It found that 64.1 percent consider that the government's handling of economic issues is in the right direction and 64.3 percent that the harsh measures were imperative. Only 35 percent continue to believe that there are margins for policies that are less harsh.

    An overwhelming majority, 93.2 percent, agree that taxation with higher taxation of offshore companies, 85.5 percent agree with higher taxation of business profits, and 83.2 percent agree with an increase in taxes on dividends paid to major shareholders.

    There is more restrained support for a freeze on public-sector wages (63.6 percent), cutbacks in benefits to public-sector workers (64.6 percent) and further reductions in the number of people employed by public sector services (71.1 percent).

    By contrast, only 36.5 percent agreed with increasing the age of retirement and 60.5 percent opposed an increase in tax on fuel.

    In spite of their agreement with the government's measures, 61.5 percent believe that they will not succeed in stabilising the Greek economy and 57.5 percent believe that they are not sufficient to stop further cuts in the country's credit rating.

    Nor do the majority of Greeks believe that the country is on the verge of bankruptcy, however, with 66.3 percent considering this outcome improbable.

    Opinions are more dividing on an increase in public debt versus an increase in unemployment: 39.6 percent prefer an increase in public debt, 30.3 percent an increase in unemployment and 30.1 percent are unable to choose.

    The survey shows low support for mobilisations by trade unions and groups of employees to protect their privileges, with 55.6 percent opposed to a decision by the General Confederation of Employees of Greece (GSEE) to call a general strike and 77.3 percent opposed to the reactions of certain sectors, such as tax and customs officials, against attempts to freeze or reduce their pay and benefits.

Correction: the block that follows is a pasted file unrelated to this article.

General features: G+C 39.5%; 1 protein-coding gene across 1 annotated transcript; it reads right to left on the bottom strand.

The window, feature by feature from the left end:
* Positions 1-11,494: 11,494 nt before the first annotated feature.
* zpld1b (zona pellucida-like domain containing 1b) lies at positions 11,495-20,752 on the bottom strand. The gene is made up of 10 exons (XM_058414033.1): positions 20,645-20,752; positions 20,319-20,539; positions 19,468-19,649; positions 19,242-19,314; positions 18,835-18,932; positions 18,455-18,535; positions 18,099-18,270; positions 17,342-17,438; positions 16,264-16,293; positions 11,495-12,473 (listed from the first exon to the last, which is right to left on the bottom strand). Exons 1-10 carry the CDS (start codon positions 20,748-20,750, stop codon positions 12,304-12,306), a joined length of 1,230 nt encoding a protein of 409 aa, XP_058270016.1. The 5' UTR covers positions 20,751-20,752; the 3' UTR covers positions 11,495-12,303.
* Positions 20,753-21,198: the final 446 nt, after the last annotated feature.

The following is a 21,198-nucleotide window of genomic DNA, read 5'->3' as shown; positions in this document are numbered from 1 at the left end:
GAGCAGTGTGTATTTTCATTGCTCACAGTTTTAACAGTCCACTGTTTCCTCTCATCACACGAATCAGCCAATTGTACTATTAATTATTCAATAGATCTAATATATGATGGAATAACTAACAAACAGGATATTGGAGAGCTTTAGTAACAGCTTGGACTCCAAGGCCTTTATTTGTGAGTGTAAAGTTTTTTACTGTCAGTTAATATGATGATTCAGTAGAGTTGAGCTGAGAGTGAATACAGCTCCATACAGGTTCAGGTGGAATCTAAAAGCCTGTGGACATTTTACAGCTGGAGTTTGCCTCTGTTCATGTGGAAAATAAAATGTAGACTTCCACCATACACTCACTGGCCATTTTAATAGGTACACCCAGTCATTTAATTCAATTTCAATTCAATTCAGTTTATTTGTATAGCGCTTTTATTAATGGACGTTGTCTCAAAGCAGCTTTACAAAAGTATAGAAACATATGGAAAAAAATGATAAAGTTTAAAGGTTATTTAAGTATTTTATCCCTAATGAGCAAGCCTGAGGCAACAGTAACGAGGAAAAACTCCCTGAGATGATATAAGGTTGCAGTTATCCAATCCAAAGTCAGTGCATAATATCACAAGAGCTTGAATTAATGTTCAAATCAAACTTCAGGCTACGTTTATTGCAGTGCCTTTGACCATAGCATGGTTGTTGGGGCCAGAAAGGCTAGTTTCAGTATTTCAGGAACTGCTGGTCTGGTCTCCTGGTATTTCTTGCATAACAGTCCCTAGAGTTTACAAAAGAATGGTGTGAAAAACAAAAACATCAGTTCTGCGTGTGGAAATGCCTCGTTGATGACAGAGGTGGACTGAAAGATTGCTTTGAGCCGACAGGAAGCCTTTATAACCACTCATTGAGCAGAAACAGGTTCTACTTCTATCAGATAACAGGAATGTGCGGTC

The protest road blocks set up by farmers were supported by only 11.3 percent of those asked, though a further 45.7 percent said that they sympathised with their general demands but opposed the closure of highways as a means of protest.

    The polls also revealed a strong desire among Greeks for consensus in tackling the crisis, with 84.9 percent supporting a decision by main opposition New Democracy leader Antonis Samaras for conditional backing of the government's efforts on the economy, including 87.7 percent of ND voters. They seemed willing to give the Papandreou government additional time for its measures to bring results, with 32.6 percent prepared to wait for one year, 25.6 percent two years and 27.4 percent the whole four-year term.